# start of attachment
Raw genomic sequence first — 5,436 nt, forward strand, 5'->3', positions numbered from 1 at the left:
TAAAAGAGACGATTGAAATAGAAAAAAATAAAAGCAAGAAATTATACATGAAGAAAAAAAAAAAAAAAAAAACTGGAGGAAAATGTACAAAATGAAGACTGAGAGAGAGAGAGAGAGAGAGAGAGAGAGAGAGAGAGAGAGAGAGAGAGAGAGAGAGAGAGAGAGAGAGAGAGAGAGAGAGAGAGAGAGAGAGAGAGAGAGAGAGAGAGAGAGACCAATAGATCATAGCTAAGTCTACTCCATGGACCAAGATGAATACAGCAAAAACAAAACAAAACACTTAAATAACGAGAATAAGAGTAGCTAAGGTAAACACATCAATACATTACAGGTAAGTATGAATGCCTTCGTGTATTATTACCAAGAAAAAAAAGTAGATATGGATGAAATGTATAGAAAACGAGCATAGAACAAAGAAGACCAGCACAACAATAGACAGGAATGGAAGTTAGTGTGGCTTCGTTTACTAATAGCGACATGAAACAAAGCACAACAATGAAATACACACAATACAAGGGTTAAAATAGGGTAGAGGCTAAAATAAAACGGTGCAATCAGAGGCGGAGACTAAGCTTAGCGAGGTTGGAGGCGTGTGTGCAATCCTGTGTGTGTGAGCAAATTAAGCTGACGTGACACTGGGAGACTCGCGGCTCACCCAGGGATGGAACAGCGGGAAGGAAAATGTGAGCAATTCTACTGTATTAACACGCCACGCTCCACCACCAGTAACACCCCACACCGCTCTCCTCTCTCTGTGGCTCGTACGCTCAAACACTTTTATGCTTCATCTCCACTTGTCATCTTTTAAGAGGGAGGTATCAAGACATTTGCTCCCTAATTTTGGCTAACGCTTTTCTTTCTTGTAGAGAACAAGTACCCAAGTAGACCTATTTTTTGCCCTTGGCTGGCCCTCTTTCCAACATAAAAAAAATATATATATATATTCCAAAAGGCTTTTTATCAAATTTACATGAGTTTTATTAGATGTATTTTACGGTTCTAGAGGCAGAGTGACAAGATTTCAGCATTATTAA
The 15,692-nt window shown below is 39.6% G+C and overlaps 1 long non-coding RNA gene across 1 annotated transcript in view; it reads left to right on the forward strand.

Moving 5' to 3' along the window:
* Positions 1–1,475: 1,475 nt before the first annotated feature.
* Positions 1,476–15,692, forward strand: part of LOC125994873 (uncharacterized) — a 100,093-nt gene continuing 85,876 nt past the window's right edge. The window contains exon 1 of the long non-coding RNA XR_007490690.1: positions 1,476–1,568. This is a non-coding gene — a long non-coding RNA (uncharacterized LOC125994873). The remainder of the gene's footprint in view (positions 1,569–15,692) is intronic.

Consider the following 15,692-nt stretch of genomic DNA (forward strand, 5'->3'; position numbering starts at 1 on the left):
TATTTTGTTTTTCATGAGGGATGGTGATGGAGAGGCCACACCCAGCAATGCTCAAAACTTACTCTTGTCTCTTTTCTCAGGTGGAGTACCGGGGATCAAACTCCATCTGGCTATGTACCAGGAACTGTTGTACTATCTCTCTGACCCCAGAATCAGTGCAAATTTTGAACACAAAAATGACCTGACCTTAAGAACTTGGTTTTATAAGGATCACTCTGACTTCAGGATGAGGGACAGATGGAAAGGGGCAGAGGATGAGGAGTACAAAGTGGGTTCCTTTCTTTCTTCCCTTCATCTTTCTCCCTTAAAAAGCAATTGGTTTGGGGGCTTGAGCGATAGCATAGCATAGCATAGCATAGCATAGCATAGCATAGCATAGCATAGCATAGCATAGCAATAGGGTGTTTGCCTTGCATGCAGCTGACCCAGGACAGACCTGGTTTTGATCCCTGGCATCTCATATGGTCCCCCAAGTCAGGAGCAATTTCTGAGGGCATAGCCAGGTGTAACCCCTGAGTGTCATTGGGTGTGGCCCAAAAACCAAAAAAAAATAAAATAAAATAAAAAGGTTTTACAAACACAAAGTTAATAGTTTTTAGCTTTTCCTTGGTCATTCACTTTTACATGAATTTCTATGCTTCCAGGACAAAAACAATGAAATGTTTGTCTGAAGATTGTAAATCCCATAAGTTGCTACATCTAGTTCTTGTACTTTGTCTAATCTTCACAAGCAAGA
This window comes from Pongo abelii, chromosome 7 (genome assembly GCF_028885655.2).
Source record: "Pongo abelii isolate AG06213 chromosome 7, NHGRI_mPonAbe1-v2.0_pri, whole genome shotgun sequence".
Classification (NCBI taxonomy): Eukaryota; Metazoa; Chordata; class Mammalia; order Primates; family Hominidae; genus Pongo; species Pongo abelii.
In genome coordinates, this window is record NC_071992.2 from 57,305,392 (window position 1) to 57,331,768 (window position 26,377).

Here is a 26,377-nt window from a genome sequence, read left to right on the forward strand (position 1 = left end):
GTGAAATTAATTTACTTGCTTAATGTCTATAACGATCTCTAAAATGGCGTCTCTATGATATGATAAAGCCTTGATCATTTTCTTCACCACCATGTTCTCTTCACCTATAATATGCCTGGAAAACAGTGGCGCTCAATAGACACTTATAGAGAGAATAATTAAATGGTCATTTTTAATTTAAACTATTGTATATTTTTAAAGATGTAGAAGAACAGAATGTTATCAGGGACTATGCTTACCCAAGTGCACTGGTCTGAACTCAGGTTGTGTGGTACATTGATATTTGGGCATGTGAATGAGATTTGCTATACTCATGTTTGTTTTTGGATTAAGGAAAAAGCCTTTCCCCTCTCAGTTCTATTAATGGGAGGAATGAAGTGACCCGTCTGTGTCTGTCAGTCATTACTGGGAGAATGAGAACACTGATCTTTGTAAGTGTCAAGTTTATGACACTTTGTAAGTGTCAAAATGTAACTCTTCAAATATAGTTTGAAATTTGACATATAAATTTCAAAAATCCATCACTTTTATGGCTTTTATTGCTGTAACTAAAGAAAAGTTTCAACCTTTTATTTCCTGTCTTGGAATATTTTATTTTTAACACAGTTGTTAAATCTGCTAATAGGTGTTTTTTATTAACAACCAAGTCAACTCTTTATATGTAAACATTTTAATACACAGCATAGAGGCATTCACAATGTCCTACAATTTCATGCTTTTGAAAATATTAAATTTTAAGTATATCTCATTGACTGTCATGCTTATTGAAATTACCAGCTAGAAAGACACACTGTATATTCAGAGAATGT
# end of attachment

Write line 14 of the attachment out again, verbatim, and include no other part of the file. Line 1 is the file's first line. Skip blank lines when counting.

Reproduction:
GTGAAATTAATTTACTTGCTTAATGTCTATAACGATCTCTAAAATGGCGTCTCTATGATATGATAAAGCCTTGATCATTTTCTTCACCACCATGTTCTCTTCACCTATAATATGCCTGGAAAACAGTGGCGCTCAATAGACACTTATAGAGAGAATAATTAAATGGTCATTTTTAATTTAAACTATTGTATATTTTTAAAGATGTAGAAGAACAGAATGTTATCAGGGACTATGCTTACCCAAGTGCACTGGTCTGAACTCAGGTTGTGTGGTACATTGATATTTGGGCATGTGAATGAGATTTGCTATACTCATGTTTGTTTTTGGATTAAGGAAAAAGCCTTTCCCCTCTCAGTTCTATTAATGGGAGGAATGAAGTGACCCGTCTGTGTCTGTCAGTCATTACTGGGAGAATGAGAACACTGATCTTTGTAAGTGTCAAGTTTATGACACTTTGTAAGTGTCAAAATGTAACTCTTCAAATATAGTTTGAAATTTGACATATAAATTTCAAAAATCCATCACTTTTATGGCTTTTATTGCTGTAACTAAAGAAAAGTTTCAACCTTTTATTTCCTGTCTTGGAATATTTTATTTTTAACACAGTTGTTAAATCTGCTAATAGGTGTTTTTTATTAACAACCAAGTCAACTCTTTATATGTAAACATTTTAATACACAGCATAGAGGCATTCACAATGTCCTACAATTTCATGCTTTTGAAAATATTAAATTTTAAGTATATCTCATTGACTGTCATGCTTATTGAAATTACCAGCTAGAAAGACACACTGTATATTCAGAGAATGT